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lukasdesign
07-16-2008, 12:50 AM
we plan to switch from Maya Modeling and Rendering to something more stable and with a better integrated render engine as Mental Ray. For Animation we rely on Houdini.
My question is how LW 9.3 compares to Modo in terms of Polymodeling (NURBS we do in Rhino) and Rendering (quality and speed). How can these apps be integrated with Houdini?
I kinda like LW, as it can do some animation if Houdini fails, but others would prefer Modo cause it seems to be easier to use.

Thanks to everybody

Captain Obvious
07-16-2008, 02:43 AM
modo is better at modeling, Lightwave is better* at, well, pretty much everything else. If you only need a modeling tool, I would suggest modo. If you need other stuff as well, Lightwave might be a better option. I don't think either one of them would be easier to integrate into Houdini than the other.



*better meaning sometimes doing stuff better, sometimes just that it has more functions

wavk
07-16-2008, 07:06 AM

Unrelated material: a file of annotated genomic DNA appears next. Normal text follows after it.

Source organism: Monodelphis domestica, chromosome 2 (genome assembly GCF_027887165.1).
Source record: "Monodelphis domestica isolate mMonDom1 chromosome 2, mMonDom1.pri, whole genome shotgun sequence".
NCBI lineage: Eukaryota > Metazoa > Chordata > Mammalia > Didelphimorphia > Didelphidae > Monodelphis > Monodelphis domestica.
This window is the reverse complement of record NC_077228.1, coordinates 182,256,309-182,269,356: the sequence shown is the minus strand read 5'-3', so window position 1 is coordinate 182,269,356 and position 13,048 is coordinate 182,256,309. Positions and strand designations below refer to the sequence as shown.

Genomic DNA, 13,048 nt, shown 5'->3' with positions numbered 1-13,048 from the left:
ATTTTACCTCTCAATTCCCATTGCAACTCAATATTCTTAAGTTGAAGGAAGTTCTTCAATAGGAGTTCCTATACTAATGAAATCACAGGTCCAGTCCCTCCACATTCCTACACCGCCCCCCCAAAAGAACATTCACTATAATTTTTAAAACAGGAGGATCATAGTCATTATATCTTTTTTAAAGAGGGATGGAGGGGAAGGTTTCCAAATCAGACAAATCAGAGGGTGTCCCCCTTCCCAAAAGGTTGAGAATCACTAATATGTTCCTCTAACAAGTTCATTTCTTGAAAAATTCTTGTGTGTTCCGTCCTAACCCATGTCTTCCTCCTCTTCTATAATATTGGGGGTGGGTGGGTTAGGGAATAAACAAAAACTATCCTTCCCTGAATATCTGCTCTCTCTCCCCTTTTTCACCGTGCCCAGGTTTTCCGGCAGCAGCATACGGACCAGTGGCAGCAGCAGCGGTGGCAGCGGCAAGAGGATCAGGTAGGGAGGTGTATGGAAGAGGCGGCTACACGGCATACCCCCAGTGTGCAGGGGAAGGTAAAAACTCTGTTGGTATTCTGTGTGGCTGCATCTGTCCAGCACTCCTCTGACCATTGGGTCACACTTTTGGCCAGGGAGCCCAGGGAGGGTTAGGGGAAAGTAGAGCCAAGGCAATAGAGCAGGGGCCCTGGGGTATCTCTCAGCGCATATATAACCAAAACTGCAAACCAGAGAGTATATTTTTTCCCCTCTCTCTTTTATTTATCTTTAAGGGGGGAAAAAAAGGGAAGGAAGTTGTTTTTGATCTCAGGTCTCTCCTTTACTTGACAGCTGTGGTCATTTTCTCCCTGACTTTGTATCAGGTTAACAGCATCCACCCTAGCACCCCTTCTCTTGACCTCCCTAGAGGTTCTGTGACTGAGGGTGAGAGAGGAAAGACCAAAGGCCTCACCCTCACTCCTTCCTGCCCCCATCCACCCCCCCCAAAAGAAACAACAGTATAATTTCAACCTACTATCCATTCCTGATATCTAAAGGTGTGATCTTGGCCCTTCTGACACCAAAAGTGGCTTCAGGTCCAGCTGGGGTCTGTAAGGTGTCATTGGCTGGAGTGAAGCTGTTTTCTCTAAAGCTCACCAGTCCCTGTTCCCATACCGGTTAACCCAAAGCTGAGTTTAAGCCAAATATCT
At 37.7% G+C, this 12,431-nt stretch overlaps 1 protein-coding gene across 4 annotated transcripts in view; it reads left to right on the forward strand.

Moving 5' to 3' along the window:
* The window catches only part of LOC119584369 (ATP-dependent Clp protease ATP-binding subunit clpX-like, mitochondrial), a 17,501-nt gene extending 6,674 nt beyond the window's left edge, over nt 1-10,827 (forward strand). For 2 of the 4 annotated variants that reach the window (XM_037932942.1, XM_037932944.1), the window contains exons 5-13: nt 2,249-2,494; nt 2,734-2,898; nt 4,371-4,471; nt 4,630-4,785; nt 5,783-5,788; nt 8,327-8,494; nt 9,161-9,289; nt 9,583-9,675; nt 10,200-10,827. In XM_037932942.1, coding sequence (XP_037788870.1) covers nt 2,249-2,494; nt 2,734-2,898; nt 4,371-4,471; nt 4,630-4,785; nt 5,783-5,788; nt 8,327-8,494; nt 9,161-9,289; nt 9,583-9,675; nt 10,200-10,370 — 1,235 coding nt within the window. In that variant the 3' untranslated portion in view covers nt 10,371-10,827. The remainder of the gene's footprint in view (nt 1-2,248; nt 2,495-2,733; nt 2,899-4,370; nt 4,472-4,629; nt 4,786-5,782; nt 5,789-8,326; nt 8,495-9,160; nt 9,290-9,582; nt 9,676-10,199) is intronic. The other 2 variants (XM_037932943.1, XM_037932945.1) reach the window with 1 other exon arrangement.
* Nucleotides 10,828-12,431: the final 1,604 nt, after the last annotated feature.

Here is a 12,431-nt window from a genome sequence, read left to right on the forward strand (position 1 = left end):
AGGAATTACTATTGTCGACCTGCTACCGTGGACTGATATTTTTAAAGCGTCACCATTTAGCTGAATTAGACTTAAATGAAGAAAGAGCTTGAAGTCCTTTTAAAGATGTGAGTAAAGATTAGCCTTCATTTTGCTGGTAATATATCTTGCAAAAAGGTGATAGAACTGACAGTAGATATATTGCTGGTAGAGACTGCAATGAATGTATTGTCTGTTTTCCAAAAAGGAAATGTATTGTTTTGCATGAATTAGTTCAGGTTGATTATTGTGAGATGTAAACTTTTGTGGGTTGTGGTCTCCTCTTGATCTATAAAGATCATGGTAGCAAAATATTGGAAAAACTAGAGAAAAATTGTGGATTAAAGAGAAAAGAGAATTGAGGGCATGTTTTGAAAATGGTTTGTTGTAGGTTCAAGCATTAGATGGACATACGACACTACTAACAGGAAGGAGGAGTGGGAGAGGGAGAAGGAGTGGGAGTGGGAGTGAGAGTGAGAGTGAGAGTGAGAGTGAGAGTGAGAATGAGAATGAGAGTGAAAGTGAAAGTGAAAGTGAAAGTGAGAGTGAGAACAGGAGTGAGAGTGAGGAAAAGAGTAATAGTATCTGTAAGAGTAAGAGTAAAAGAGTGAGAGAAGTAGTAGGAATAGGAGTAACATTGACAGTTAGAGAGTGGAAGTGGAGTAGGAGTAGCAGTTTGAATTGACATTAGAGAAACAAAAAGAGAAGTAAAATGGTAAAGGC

http://www.newtek.com/forums/showthread.php?t=86307


mlon

Andyjaggy
07-16-2008, 08:56 AM
Wish I could recommend lightwave for modeling but have to say if you want a good modeler go with modo.

SP00
07-16-2008, 12:08 PM
Modo is great for general modeling, if you want fast accurate hardsurface modeling, I would look into LWCAD. Yes, its that good.

bobakabob
07-16-2008, 05:49 PM
What exists real or imaginary you can't model in Lightwave's Modeler + LW CAD? :lwicon:

Captain Obvious
07-17-2008, 03:26 AM
Any modeling application out there can be used to model any shape imaginable. Any 2D image editing software can be used to produce any output. It is technically possible to do high-end photo retouching using only Microsoft Paint. Would you want to, though?

It's not that Lightwave Modeler can't do the job. It's that modo does it faster.